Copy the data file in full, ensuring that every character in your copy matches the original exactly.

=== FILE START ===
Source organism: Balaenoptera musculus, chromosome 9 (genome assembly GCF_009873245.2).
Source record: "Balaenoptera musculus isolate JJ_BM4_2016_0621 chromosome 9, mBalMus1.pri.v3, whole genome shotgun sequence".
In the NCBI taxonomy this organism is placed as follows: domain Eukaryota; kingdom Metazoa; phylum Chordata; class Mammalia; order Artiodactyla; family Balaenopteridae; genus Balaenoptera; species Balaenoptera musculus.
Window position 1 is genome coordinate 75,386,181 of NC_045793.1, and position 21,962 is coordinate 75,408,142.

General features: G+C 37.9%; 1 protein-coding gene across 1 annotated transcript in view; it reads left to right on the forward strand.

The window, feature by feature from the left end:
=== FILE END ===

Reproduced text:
Source organism: Balaenoptera musculus, chromosome 9 (genome assembly GCF_009873245.2).
Source record: "Balaenoptera musculus isolate JJ_BM4_2016_0621 chromosome 9, mBalMus1.pri.v3, whole genome shotgun sequence".
In the NCBI taxonomy this organism is placed as follows: domain Eukaryota; kingdom Metazoa; phylum Chordata; class Mammalia; order Artiodactyla; family Balaenopteridae; genus Balaenoptera; species Balaenoptera musculus.
Window position 1 is genome coordinate 75,386,181 of NC_045793.1, and position 21,962 is coordinate 75,408,142.

General features: G+C 37.9%; 1 protein-coding gene across 1 annotated transcript in view; it reads left to right on the forward strand.

The window, feature by feature from the left end: